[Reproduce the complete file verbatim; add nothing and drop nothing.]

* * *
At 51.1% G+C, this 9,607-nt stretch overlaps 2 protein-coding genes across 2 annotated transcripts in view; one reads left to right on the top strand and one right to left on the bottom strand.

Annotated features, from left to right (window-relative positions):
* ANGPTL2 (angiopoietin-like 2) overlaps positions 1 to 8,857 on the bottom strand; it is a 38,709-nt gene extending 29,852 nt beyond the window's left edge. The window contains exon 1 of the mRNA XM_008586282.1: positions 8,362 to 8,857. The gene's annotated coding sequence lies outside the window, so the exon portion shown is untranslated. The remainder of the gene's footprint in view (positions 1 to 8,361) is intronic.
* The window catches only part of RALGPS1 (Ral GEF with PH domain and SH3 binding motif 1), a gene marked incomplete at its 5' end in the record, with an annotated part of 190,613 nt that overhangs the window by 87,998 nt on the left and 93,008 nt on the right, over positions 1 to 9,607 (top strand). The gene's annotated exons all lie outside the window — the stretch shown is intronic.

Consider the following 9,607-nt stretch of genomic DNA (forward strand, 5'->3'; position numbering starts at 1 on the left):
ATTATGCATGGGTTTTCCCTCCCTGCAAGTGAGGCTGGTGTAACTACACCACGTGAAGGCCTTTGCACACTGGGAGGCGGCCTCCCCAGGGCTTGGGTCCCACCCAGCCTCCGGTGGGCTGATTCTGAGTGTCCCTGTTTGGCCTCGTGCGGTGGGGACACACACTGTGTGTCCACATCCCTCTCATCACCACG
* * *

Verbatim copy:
At 51.1% G+C, this 9,607-nt stretch overlaps 2 protein-coding genes across 2 annotated transcripts in view; one reads left to right on the top strand and one right to left on the bottom strand.

Annotated features, from left to right (window-relative positions):
* ANGPTL2 (angiopoietin-like 2) overlaps positions 1 to 8,857 on the bottom strand; it is a 38,709-nt gene extending 29,852 nt beyond the window's left edge. The window contains exon 1 of the mRNA XM_008586282.1: positions 8,362 to 8,857. The gene's annotated coding sequence lies outside the window, so the exon portion shown is untranslated. The remainder of the gene's footprint in view (positions 1 to 8,361) is intronic.
* The window catches only part of RALGPS1 (Ral GEF with PH domain and SH3 binding motif 1), a gene marked incomplete at its 5' end in the record, with an annotated part of 190,613 nt that overhangs the window by 87,998 nt on the left and 93,008 nt on the right, over positions 1 to 9,607 (top strand). The gene's annotated exons all lie outside the window — the stretch shown is intronic.

Consider the following 9,607-nt stretch of genomic DNA (forward strand, 5'->3'; position numbering starts at 1 on the left):
ATTATGCATGGGTTTTCCCTCCCTGCAAGTGAGGCTGGTGTAACTACACCACGTGAAGGCCTTTGCACACTGGGAGGCGGCCTCCCCAGGGCTTGGGTCCCACCCAGCCTCCGGTGGGCTGATTCTGAGTGTCCCTGTTTGGCCTCGTGCGGTGGGGACACACACTGTGTGTCCACATCCCTCTCATCACCACG